21. [S303] 1860 Census images, Ancestry.com, 1860 Sylvan, Washtenaw Cty, MI Roll: M653_563; Image: 373 hsehold of Joseph & Mayr ALLEN, extracted May 2007.
  22. [S808] Census images, Ancestry.com, 1860 Sylvan, Washtenaw, MI, roll: M653_563; Image: 373, hsehold of James & Isabella RUNCIMAN, extracted May 2007.
  23. [S808] Census images, Ancestry.com, 1870 Sylvan, Washtenaw, MI, roll: M593_708; Pg: 403; Image: 260, hsehold of William & Margaret RUNCIMAN, extracted May 2007.
  24. [S3] Lorna Henderson, "RUNCIMAN Analysis", May 2007.
  25. [S3217] WikiTree online at http://WikiTree.com/, Oct-11.
  26. [S3594] Family Search, New York Births and Christenings, 1640-1962: Birth 3 Jun Bap. 7 Sep 1834 Mary Ann d/o James RUNCIMAN & Isabella CARTER, New York, USA, from https://familysearch.org/ark:/61903/1:1:FDYS-5MP, extracted from index Mar 2016.
  27. [S808] Census images, Ancestry.com, 1880 Sylvan, Washtenaw, MI, roll: T9_609; FHL Film 1254609; Pg: 339.1000; ED 241; Image: 0158, hsehold of George RUNCIMAN, extracted May 2007.
 
  • Whenever I hear anyone arguing for slavery, I feel a strong impulse to see it tried on him personally.

    Abraham Lincoln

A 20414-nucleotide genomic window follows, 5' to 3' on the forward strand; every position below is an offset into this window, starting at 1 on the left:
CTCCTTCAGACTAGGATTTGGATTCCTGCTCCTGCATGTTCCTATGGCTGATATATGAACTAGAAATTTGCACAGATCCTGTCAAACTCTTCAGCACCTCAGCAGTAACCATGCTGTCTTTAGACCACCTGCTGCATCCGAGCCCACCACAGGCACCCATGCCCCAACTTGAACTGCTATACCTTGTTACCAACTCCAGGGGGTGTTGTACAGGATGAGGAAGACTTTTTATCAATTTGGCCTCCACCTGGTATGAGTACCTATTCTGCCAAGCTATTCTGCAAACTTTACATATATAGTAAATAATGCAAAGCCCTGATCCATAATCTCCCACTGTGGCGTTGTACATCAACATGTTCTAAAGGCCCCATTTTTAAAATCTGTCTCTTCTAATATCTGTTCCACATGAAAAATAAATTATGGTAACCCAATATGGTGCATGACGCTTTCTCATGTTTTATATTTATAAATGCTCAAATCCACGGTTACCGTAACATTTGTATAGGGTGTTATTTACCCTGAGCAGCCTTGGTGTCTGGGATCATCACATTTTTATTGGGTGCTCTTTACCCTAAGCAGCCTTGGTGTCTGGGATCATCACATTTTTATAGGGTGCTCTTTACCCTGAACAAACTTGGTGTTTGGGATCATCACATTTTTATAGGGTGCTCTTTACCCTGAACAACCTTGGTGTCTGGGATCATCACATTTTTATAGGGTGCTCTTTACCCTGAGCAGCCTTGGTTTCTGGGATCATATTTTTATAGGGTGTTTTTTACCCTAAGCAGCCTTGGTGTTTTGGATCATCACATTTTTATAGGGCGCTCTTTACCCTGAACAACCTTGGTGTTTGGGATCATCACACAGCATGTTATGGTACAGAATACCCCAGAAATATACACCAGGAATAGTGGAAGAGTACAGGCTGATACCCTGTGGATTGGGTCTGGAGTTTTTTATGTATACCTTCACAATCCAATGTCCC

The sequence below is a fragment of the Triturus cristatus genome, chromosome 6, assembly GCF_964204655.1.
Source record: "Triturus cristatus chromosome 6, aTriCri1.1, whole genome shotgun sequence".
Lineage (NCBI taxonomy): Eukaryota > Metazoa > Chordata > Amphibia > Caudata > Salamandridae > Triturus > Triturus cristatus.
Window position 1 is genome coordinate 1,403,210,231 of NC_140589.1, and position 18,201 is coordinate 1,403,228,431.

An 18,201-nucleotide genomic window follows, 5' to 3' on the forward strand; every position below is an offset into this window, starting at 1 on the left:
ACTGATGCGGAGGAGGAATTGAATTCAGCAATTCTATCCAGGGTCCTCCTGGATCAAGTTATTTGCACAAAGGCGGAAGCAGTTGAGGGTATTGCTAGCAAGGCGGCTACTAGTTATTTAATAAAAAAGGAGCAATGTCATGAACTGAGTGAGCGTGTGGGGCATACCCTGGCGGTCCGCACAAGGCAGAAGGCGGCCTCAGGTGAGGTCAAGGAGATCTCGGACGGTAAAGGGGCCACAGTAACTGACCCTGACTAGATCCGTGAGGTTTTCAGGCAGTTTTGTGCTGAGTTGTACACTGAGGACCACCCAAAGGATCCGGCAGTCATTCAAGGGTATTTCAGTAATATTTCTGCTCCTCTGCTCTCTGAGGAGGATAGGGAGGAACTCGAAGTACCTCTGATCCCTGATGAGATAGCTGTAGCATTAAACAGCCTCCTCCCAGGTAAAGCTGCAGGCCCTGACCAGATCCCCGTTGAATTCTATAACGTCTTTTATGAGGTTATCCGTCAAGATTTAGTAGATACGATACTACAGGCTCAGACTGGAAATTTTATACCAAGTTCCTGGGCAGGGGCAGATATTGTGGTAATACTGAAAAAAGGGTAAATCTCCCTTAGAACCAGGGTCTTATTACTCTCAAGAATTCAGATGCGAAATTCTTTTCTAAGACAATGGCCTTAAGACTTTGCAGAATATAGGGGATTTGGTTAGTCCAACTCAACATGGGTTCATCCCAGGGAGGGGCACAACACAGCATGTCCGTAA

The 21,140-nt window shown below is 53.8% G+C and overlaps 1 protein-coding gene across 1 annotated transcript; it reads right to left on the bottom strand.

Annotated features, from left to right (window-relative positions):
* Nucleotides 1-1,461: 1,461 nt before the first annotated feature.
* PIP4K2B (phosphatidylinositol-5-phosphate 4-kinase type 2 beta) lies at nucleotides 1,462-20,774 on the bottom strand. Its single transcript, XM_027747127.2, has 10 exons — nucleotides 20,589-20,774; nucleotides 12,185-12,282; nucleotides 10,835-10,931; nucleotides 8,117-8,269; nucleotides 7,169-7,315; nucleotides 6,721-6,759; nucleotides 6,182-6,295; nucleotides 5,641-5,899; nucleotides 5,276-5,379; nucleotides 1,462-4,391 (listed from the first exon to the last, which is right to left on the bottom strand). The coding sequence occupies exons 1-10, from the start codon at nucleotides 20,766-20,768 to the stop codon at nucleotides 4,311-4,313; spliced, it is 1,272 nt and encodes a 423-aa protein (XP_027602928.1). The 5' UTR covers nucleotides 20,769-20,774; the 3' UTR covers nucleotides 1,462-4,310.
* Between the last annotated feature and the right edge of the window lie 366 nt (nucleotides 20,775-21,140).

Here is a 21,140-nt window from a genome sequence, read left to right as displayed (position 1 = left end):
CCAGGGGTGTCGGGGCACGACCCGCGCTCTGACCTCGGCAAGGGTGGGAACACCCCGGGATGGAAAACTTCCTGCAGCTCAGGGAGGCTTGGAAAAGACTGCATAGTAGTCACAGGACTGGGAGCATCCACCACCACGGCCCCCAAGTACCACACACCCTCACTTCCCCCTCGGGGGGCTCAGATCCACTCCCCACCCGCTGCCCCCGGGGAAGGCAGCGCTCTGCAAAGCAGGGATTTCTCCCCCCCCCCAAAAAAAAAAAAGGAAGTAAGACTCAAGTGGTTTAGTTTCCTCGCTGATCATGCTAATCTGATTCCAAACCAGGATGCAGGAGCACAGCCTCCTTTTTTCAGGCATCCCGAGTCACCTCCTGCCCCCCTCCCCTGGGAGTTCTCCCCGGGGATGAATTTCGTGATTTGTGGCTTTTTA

• My formula for living is quite simple. I get up in the morning and I go to bed at night. In between, I occupy myself as best I can.

    Cary Grant
  • Analyzing humor is like dissecting a frog. Few people are interested and the frog dies of it.

    E. B. White
  • I'm living so far beyond my income that we may almost be said to be living apart.

    e. e. cummings
  • What then is time? If no one asks me, I know what it is. If I wish to explain it to him who asks, I do not know.

    — Saint Augustine
  • Don't go around saying the world owes you a living. The world owes you nothing. It was here first.

    Mark Twain
  • If a man does not keep pace with his companions, perhaps it is because he hears a different drummer.

    Henry David Thoreau
  • If two things look the same, look for differences. If they look different, look for similarities.

    John Cardinal
  • In theory, there is no difference. In practice, there is.

    — Anonymous
  • Facts are stubborn things; and whatever may be our wishes, our inclinations, or the dictates of our passion, they cannot alter the state of facts and evidence.